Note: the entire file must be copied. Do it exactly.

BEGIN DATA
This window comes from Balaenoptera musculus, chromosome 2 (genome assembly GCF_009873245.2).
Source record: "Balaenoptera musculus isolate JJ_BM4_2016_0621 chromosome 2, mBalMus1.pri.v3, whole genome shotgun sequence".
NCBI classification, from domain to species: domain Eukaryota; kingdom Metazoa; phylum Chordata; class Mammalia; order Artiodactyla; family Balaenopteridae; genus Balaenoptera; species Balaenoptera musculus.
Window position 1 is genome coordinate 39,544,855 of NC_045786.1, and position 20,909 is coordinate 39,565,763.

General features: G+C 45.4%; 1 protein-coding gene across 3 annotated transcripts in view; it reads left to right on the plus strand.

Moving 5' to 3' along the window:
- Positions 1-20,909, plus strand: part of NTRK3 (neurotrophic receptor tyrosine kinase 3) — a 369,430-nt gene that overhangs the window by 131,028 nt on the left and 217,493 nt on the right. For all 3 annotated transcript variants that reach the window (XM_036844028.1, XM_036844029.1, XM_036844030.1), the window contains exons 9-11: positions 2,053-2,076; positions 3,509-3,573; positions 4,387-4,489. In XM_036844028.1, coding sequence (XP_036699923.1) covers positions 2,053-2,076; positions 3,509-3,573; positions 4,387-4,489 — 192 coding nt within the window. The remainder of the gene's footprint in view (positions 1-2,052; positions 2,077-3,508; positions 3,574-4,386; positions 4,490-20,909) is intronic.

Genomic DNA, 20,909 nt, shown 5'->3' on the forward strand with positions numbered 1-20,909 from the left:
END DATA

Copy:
This window comes from Balaenoptera musculus, chromosome 2 (genome assembly GCF_009873245.2).
Source record: "Balaenoptera musculus isolate JJ_BM4_2016_0621 chromosome 2, mBalMus1.pri.v3, whole genome shotgun sequence".
NCBI classification, from domain to species: domain Eukaryota; kingdom Metazoa; phylum Chordata; class Mammalia; order Artiodactyla; family Balaenopteridae; genus Balaenoptera; species Balaenoptera musculus.
Window position 1 is genome coordinate 39,544,855 of NC_045786.1, and position 20,909 is coordinate 39,565,763.

General features: G+C 45.4%; 1 protein-coding gene across 3 annotated transcripts in view; it reads left to right on the plus strand.

Moving 5' to 3' along the window:
- Positions 1-20,909, plus strand: part of NTRK3 (neurotrophic receptor tyrosine kinase 3) — a 369,430-nt gene that overhangs the window by 131,028 nt on the left and 217,493 nt on the right. For all 3 annotated transcript variants that reach the window (XM_036844028.1, XM_036844029.1, XM_036844030.1), the window contains exons 9-11: positions 2,053-2,076; positions 3,509-3,573; positions 4,387-4,489. In XM_036844028.1, coding sequence (XP_036699923.1) covers positions 2,053-2,076; positions 3,509-3,573; positions 4,387-4,489 — 192 coding nt within the window. The remainder of the gene's footprint in view (positions 1-2,052; positions 2,077-3,508; positions 3,574-4,386; positions 4,490-20,909) is intronic.

Genomic DNA, 20,909 nt, shown 5'->3' on the forward strand with positions numbered 1-20,909 from the left: